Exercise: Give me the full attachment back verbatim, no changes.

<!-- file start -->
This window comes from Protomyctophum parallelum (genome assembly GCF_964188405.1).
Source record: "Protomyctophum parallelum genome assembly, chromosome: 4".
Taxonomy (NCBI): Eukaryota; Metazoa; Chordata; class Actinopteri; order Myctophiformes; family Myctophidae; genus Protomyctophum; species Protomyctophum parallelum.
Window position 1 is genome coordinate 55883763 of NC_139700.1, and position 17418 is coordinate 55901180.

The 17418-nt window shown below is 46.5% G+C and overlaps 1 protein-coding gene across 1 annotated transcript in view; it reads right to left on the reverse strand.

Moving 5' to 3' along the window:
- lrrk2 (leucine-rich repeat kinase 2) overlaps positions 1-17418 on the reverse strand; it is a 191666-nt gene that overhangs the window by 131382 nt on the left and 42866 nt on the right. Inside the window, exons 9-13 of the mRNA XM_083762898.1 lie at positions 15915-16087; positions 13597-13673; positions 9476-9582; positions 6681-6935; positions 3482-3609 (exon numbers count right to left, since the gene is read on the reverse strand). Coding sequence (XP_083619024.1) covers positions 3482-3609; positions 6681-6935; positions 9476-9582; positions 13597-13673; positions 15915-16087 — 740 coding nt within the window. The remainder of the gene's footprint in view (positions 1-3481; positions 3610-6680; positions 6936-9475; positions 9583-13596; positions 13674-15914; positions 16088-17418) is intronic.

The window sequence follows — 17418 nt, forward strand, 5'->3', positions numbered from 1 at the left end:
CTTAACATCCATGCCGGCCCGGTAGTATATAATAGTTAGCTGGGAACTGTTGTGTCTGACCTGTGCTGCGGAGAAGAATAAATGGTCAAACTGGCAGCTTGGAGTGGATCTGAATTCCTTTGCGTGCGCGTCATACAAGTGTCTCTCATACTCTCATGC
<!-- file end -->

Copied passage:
This window comes from Protomyctophum parallelum (genome assembly GCF_964188405.1).
Source record: "Protomyctophum parallelum genome assembly, chromosome: 4".
Taxonomy (NCBI): Eukaryota; Metazoa; Chordata; class Actinopteri; order Myctophiformes; family Myctophidae; genus Protomyctophum; species Protomyctophum parallelum.
Window position 1 is genome coordinate 55883763 of NC_139700.1, and position 17418 is coordinate 55901180.

The 17418-nt window shown below is 46.5% G+C and overlaps 1 protein-coding gene across 1 annotated transcript in view; it reads right to left on the reverse strand.

Moving 5' to 3' along the window:
- lrrk2 (leucine-rich repeat kinase 2) overlaps positions 1-17418 on the reverse strand; it is a 191666-nt gene that overhangs the window by 131382 nt on the left and 42866 nt on the right. Inside the window, exons 9-13 of the mRNA XM_083762898.1 lie at positions 15915-16087; positions 13597-13673; positions 9476-9582; positions 6681-6935; positions 3482-3609 (exon numbers count right to left, since the gene is read on the reverse strand). Coding sequence (XP_083619024.1) covers positions 3482-3609; positions 6681-6935; positions 9476-9582; positions 13597-13673; positions 15915-16087 — 740 coding nt within the window. The remainder of the gene's footprint in view (positions 1-3481; positions 3610-6680; positions 6936-9475; positions 9583-13596; positions 13674-15914; positions 16088-17418) is intronic.

The window sequence follows — 17418 nt, forward strand, 5'->3', positions numbered from 1 at the left end:
CTTAACATCCATGCCGGCCCGGTAGTATATAATAGTTAGCTGGGAACTGTTGTGTCTGACCTGTGCTGCGGAGAAGAATAAATGGTCAAACTGGCAGCTTGGAGTGGATCTGAATTCCTTTGCGTGCGCGTCATACAAGTGTCTCTCATACTCTCATGC